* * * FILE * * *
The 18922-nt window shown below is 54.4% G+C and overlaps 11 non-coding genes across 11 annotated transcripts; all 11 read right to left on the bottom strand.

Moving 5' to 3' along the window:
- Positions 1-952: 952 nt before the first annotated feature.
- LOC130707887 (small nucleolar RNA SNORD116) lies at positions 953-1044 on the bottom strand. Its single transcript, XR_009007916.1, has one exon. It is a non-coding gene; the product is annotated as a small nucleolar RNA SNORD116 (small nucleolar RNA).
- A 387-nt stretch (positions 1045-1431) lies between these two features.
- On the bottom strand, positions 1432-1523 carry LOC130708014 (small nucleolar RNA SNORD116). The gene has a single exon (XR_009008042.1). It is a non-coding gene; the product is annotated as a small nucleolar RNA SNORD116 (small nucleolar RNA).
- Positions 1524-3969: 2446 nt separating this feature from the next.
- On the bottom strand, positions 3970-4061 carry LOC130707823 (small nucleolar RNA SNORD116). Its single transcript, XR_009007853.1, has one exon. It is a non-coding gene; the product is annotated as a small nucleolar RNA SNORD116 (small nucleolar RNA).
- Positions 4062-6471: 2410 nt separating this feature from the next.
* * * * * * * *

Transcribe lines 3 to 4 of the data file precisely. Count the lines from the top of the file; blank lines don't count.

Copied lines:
- Positions 1-952: 952 nt before the first annotated feature.
- LOC130707887 (small nucleolar RNA SNORD116) lies at positions 953-1044 on the bottom strand. Its single transcript, XR_009007916.1, has one exon. It is a non-coding gene; the product is annotated as a small nucleolar RNA SNORD116 (small nucleolar RNA).